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Calcium Apatite Deposition Disease: Diagnosis and Treatment.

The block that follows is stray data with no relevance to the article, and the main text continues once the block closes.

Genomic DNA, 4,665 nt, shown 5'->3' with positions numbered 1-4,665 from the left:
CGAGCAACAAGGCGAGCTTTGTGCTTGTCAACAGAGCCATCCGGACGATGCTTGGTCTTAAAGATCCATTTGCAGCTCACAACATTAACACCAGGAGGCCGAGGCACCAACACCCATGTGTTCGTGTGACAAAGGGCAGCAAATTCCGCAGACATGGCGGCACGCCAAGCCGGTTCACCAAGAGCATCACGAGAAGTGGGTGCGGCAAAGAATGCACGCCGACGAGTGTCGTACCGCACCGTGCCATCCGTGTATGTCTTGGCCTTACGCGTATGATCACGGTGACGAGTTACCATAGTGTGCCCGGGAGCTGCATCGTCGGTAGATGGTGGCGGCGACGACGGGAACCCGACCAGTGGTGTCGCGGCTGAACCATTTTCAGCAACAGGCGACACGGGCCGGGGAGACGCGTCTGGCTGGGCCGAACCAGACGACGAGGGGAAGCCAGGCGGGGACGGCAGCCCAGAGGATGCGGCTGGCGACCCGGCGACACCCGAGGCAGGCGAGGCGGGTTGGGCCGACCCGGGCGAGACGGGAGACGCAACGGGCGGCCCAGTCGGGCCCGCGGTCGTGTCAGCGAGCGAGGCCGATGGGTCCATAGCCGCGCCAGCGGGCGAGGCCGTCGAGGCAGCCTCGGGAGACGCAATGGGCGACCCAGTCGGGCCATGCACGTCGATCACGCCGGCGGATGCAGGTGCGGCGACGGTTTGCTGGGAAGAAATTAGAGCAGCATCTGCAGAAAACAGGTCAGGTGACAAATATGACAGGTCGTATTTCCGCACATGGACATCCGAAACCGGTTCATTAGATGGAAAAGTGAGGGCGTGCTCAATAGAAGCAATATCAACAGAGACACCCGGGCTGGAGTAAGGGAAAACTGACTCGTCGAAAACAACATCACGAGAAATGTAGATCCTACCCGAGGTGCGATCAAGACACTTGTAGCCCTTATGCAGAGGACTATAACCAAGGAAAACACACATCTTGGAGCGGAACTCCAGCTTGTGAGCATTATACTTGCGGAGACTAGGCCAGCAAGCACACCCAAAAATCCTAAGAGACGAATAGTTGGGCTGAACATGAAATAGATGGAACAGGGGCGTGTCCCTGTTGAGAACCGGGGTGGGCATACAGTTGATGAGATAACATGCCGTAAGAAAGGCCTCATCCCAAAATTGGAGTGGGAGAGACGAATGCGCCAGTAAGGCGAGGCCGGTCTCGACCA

Calcium apatite deposition disease (CADD) is a common entity characterized by deposition of calcium apatite crystals within and around connective tissues, usually in a periarticular location. CADD most frequently involves the rotator cuff. However, it can theoretically occur in almost any location in the musculoskeletal system, and many different locations of CADD have been described. When CADD presents in an unexpected location it can pose a diagnostic challenge, particularly when associated with pain or swelling, and can be confused with other pathologic processes, such as infection or malignancy. However, CADD has typical imaging characteristics that usually allows for a correct diagnosis to be made without additional imaging or laboratory workup, even when presenting in unusual locations. This is a review of the common and uncommon presentations of CADD in the appendicular and axial skeleton as well as an updated review of pathophysiology of CADD and current treatments.

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